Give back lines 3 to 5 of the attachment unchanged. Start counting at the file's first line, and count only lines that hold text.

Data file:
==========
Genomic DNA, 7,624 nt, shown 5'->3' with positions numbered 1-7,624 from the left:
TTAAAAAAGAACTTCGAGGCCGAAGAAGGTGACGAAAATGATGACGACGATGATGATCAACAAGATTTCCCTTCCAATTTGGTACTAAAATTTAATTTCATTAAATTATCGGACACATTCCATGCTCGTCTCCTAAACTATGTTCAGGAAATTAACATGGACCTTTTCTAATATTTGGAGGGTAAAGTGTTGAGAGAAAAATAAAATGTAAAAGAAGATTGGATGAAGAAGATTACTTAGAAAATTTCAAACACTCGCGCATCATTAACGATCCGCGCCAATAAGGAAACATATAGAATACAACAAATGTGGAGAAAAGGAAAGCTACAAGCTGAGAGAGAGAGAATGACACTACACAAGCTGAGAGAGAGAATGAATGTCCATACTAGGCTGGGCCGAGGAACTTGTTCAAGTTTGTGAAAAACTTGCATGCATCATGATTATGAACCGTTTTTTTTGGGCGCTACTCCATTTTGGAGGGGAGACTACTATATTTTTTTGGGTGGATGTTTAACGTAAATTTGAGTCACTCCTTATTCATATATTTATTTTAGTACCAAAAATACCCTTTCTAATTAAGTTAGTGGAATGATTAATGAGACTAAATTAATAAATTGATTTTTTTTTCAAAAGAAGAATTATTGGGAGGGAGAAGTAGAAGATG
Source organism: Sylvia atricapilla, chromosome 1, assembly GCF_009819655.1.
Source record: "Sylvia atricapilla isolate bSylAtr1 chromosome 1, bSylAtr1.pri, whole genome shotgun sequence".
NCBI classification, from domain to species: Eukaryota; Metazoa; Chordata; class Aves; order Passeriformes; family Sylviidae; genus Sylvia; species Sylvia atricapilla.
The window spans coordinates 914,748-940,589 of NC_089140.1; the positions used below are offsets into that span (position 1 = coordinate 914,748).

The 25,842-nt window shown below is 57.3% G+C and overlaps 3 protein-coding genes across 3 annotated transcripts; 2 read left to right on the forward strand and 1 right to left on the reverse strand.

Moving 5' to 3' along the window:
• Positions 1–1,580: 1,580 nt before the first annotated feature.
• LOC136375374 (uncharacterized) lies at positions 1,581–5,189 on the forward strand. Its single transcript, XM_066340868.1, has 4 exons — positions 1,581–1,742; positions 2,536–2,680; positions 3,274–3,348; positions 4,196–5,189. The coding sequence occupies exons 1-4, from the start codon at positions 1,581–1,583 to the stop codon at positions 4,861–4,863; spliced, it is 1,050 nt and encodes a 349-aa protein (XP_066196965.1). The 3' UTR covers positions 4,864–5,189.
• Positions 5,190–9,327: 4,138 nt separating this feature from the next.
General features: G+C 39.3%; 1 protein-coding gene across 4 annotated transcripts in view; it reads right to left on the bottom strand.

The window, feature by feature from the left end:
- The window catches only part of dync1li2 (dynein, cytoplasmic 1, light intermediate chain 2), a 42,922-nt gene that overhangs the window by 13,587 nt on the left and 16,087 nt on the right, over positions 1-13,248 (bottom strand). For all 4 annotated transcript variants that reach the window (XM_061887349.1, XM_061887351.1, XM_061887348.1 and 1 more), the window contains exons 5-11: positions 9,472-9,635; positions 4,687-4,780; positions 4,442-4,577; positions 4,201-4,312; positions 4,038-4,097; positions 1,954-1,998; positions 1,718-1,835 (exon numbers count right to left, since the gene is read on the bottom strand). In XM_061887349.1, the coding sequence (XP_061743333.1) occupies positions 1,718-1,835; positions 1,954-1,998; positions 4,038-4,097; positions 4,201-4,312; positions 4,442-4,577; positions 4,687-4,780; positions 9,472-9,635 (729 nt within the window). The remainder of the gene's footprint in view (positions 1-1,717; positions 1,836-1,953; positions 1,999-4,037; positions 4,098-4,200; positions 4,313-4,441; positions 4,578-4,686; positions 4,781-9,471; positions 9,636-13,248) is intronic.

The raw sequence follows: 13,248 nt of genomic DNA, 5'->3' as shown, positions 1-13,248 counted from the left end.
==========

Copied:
Source organism: Sylvia atricapilla, chromosome 1, assembly GCF_009819655.1.
Source record: "Sylvia atricapilla isolate bSylAtr1 chromosome 1, bSylAtr1.pri, whole genome shotgun sequence".
NCBI classification, from domain to species: Eukaryota; Metazoa; Chordata; class Aves; order Passeriformes; family Sylviidae; genus Sylvia; species Sylvia atricapilla.